As part of the Accelerating Change project, capacitance probe data will continue to be monitored under perennial pasture (seasonal conditions permitting) and lucerne on the partner farms through the 2016-17 season. The suitability of gypsum blocks to gauge soil moisture conditions on dairy farms is also likely to be examined. Like capacitance probes, gypsum blocks can be connected up to telemetry systems for screen viewing. The value provided by soil moisture monitoring under sorghum, fescue and annual pasture is also up for investigation.
Rob measuring lucerne canopy temperature at the Stewarts farm at Yarrawalla.
Cool tool back soon
The weekly evapotranspiration (ETo) email updates that were received by PIT members last irrigation season will start up again in the next couple of weeks (or when it stops raining,) for the 2016-17 irrigation season.
How irrigators have been using the ETo updates
It’s been great to receive feedback over the last 12 months about the ETo emails. Most of the feedback has been positive and there were also some questions about ETo and how it can be used to improve irrigation management.
Some PIT members have been getting good results from using the service as described in the following quotes, “With ETo, I’m improving efficiency heaps” and “I’m growing the best pastures on this place… (along with some other changes on farm) milk production is up…”
Irrigators have been using information in the ETo emails in different ways. Some say they simply use the recommended surface irrigation interval as a guide for irrigation timing in conjunction with other scheduling methods they already use on farm. “I use it (ETo) to see if I’m on the right track… now I check more often and do some ground-truthing (in the paddock).”
Other farmers said they used both the recommended irrigation interval and daily ETo figures shown in the email. “I look at the recommended irrigation interval first, then at the ETo figures.”Typically the ETo figures were used for checking other scheduling methods already being used by calculating cumulative ETo minus rainfall (ETo-R). For rye grass based pasture, irrigations are usually timed when ETo-R equals 40mm to 50mm, starting from when surface water has drained away following the last irrigation.
A number of irrigators commented they browse the forecast information to alert them of upcoming weather events so they can better plan for their next irrigation. “I look at what the ETo rates are and if there are any high days or low days, and I look at predicted rainfall.”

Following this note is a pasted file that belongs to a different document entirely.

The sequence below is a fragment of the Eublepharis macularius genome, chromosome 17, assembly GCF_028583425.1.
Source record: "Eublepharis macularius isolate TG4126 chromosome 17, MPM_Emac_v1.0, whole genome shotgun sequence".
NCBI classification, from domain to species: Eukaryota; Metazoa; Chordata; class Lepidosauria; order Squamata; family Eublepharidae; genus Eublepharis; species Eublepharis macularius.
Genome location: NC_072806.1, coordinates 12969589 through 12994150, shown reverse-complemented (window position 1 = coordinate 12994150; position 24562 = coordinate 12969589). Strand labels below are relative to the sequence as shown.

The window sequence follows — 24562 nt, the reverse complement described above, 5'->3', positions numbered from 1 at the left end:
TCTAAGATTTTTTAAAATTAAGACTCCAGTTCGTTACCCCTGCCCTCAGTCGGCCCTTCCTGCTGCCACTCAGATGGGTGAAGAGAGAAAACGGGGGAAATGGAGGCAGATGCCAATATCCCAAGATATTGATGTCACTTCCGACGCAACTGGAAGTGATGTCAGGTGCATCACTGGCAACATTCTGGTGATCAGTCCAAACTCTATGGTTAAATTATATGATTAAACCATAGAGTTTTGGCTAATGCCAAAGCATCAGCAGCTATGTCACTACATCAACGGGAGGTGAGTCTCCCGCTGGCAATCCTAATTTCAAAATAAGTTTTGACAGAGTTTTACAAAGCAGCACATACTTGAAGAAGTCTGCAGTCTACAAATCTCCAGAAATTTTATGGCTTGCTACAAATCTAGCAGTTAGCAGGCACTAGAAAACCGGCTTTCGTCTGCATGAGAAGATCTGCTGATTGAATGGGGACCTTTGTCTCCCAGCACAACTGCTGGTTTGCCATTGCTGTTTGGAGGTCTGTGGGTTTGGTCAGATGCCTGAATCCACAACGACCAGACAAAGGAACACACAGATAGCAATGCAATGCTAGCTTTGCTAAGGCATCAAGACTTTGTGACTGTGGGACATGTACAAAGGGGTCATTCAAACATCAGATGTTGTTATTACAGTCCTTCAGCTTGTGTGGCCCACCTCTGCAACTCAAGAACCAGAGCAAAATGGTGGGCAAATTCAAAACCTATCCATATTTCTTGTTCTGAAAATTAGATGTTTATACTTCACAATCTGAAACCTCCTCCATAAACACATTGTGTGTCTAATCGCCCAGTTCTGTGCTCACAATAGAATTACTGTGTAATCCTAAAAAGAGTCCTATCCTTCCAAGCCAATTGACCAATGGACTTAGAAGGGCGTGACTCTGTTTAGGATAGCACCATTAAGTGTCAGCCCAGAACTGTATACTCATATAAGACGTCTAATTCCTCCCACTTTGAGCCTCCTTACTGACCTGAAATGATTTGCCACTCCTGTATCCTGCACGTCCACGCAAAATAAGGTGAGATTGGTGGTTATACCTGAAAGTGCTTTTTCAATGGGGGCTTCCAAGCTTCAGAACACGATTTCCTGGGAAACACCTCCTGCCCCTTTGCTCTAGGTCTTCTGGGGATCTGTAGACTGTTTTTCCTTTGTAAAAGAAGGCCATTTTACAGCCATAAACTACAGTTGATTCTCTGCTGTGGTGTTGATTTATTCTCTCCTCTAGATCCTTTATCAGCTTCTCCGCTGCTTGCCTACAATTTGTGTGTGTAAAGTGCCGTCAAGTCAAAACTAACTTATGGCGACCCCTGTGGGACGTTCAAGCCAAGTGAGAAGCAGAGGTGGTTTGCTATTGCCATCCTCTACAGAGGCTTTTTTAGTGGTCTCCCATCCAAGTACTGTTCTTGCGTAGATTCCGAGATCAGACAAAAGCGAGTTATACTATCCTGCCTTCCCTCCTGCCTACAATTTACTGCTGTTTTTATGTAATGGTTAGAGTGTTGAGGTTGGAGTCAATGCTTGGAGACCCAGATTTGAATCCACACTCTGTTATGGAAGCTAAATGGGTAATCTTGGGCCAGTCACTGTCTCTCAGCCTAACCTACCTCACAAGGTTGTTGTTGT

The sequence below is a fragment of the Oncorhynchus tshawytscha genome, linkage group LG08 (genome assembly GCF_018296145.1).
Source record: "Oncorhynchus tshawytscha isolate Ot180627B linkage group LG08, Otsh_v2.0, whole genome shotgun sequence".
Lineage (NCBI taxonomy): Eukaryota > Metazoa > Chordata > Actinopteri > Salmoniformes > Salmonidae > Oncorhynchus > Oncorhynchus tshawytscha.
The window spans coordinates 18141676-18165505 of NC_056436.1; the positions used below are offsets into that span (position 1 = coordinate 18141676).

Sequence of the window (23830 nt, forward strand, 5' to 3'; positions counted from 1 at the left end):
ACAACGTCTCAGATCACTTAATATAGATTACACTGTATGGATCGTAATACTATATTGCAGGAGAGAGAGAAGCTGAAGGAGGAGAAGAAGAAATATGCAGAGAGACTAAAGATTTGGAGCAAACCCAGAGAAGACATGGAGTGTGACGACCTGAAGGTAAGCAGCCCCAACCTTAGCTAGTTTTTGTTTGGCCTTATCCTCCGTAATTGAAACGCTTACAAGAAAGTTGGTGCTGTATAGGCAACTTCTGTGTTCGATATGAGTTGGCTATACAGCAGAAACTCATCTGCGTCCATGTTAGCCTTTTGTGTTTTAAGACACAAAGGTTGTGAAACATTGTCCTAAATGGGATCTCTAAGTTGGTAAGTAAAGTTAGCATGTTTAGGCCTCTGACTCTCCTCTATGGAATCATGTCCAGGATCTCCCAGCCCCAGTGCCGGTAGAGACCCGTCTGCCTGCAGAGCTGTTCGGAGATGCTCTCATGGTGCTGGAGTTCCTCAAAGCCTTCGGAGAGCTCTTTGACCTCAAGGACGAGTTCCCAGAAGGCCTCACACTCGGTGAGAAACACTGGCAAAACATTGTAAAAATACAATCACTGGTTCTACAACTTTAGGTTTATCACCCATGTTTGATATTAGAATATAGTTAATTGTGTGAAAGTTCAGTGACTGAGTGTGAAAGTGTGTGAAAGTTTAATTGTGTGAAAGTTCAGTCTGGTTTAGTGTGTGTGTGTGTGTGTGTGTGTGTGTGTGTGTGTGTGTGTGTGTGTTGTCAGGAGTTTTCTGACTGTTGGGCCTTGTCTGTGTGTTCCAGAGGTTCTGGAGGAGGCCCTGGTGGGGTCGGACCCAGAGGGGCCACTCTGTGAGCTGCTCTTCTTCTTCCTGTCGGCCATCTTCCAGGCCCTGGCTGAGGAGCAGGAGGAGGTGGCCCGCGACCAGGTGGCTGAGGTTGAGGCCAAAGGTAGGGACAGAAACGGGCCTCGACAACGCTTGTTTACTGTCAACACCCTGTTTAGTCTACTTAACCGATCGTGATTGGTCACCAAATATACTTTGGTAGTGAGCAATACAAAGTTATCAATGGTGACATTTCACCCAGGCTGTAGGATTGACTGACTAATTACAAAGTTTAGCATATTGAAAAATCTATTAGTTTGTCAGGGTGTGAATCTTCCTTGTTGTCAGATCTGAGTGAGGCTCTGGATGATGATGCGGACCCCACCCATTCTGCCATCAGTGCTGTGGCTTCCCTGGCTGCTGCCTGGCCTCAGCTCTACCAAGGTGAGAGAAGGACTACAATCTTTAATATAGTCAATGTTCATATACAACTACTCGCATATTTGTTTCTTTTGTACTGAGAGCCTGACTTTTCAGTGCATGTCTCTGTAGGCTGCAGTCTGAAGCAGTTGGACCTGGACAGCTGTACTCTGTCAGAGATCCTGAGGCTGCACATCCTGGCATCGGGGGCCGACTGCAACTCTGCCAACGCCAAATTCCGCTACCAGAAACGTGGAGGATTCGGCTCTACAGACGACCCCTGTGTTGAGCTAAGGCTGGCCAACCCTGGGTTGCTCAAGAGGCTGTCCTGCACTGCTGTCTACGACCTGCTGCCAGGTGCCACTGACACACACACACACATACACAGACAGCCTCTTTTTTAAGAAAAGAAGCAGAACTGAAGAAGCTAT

One farmer with pressurised irrigation was using the ETo data to plan irrigations to minimise pumping at the higher electricity tariff or the “day rate,” to reduce power costs.
Using ETo to schedule irrigation for crops other than pasture
“Irrigation boffins” regard good pasture as the “reference crop” and give it a ‘crop coefficient’ of 1. ET from a stand of good pasture is referred to as “reference ET” or “ETo.”
The theory is other crops that use more water than pasture such as a good mature stand of lucerne or a tall dense maize crop are given a crop coefficient closer to 1.2. Where-as recently grazed lucerne, which has a low canopy density will use less water and will typically have a crop coefficient of less than 1. The appropriate crop coefficient can be multiplied by cumulative ETo since the last irrigation (also taking rainfall in to account) to determine the irrigation requirement of the particular crop (“ETc”).
Deeper rooted crops will typically be able to access more available moisture in the soil profile. This explains why a crop with deep roots like lucerne is suited to a longer irrigation interval (than pasture) of ETo-R = 80mm to 100mm. Whist maize is usually suited to an irrigation interval of ETo-R = 60mm to 70mm.
That’s the theory, which can be very useful for irrigators to know. In practice on most farms, like with pasture, irrigation scheduling for crops is typically determined using a number of tools that have already been tried and proven. However, ETo can be an objective measure to add to the toolbox to help ‘keep on track’ and better plan irrigations for optimal production. As one learned cropping farmer explained, “I use the ETo figures in combination with my bike and shovel…. ETo is handy because sometimes you don’t realise how much the plants have used, 50mm can come up pretty quick.”
Other ETo Services
ETo is widely regarded by different agricultural industries as an objective and reliable tool for scheduling irrigations. As well as dairy farmers, irrigation croppers and horticulturalists in the region have subscribed and are using the (‘northern Victorian’) ETo email service. Currently there are approximately 300 irrigators and service providers on the email list. AgVic provides other ETo email services in North East Victoria, Macalister Irrigation District (East Gippsland) and in Sunraysia.
Keep your eyes out for a simplified weekly ETo feature in future editions of the Country News this irrigation season.
A graph from the weekly ETo email showing daily ETo and rainfall at Kyabram for the past week and the forecast week. This information is being used by farmers to improve irrigation practices.
Of interest is that cumulative daily ETo (17mm) only just exceeded cumulative rainfall (15mm) over the last seven days at Kyabram indicating practically no irrigation was required. Next week cumulative rainfall (40mm) is forecast to exceed cumulative ETo (20mm).